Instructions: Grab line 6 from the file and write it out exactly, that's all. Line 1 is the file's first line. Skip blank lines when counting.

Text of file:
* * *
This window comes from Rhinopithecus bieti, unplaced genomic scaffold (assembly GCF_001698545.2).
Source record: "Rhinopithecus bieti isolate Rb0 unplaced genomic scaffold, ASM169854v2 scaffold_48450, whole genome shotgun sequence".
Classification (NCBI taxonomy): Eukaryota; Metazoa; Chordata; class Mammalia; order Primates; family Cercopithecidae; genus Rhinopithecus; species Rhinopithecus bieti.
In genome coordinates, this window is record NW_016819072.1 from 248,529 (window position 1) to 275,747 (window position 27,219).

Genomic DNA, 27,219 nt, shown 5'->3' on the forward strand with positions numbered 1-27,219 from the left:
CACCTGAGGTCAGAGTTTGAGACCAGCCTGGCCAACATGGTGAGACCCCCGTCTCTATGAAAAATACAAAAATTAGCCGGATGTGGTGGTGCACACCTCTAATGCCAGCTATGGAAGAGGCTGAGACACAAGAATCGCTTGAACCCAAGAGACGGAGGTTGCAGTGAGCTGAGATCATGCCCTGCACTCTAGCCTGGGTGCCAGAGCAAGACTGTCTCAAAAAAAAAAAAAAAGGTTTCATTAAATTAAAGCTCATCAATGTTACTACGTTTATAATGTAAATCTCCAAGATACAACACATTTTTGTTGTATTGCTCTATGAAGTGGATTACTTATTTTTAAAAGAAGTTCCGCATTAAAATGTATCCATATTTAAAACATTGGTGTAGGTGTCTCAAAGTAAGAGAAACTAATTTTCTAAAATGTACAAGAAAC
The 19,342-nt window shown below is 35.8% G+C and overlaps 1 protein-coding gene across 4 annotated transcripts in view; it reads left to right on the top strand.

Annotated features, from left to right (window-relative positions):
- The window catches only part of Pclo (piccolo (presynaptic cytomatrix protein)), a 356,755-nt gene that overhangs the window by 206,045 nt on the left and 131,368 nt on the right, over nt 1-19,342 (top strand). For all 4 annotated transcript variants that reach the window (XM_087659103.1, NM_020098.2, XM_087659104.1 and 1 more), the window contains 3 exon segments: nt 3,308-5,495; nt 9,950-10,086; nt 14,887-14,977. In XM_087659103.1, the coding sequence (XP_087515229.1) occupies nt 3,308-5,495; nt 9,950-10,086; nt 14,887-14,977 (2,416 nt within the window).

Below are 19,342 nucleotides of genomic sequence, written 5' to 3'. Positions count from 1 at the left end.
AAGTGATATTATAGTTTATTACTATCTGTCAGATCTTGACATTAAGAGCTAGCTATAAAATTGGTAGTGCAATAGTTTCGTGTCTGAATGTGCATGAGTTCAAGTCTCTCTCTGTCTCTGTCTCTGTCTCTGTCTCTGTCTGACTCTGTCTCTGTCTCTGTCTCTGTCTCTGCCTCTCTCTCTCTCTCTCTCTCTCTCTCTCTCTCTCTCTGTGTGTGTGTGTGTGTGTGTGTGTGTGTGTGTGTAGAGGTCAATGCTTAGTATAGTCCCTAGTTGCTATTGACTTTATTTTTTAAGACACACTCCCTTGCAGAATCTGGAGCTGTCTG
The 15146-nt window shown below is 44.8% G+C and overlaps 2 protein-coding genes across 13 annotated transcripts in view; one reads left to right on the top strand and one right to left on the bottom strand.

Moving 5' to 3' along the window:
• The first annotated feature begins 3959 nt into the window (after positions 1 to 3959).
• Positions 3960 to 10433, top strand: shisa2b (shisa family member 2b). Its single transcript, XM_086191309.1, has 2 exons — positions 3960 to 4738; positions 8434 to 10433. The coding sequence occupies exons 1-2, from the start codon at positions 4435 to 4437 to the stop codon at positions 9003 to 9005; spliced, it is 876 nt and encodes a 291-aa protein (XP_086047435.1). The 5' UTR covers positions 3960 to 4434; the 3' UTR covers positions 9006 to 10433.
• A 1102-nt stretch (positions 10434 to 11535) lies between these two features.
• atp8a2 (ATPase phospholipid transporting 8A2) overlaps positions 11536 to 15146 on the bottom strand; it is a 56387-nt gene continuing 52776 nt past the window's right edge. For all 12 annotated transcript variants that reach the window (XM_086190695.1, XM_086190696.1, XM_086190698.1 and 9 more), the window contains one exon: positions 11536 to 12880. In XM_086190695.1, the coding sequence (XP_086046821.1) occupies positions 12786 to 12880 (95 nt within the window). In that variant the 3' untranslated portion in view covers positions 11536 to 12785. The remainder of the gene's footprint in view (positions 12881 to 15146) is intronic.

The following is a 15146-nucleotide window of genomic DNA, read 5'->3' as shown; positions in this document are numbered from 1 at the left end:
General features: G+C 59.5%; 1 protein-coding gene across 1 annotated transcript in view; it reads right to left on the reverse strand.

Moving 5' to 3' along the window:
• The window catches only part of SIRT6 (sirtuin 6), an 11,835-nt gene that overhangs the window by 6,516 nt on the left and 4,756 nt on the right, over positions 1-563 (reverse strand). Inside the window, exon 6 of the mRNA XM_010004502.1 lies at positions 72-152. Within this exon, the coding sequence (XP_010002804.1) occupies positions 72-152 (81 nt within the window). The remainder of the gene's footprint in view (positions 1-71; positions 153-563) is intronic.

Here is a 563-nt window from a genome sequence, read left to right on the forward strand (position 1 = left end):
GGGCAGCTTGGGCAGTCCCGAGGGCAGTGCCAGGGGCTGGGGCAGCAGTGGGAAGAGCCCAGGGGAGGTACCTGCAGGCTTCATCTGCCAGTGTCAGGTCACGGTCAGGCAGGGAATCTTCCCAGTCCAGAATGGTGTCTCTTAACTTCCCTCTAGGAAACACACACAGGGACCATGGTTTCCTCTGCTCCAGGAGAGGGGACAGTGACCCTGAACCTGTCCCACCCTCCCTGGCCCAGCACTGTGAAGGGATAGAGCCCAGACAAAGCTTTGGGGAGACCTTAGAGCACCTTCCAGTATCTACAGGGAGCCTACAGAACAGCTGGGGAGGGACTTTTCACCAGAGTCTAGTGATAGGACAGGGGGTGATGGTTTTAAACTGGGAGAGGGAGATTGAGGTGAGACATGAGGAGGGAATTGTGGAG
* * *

CACCTGAGGTCAGAGTTTGAGACCAGCCTGGCCAACATGGTGAGACCCCCGTCTCTATGAAAAATACAAAAATTAGCCGGATGTGGTGGTGCACACCTCTAATGCCAGCTATGGAAGAGGCTGAGACACAAGAATCGCTTGAACCCAAGAGACGGAGGTTGCAGTGAGCTGAGATCATGCCCTGCACTCTAGCCTGGGTGCCAGAGCAAGACTGTCTCAAAAAAAAAAAAAAAGGTTTCATTAAATTAAAGCTCATCAATGTTACTACGTTTATAATGTAAATCTCCAAGATACAACACATTTTTGTTGTATTGCTCTATGAAGTGGATTACTTATTTTTAAAAGAAGTTCCGCATTAAAATGTATCCATATTTAAAACATTGGTGTAGGTGTCTCAAAGTAAGAGAAACTAATTTTCTAAAATGTACAAGAAAC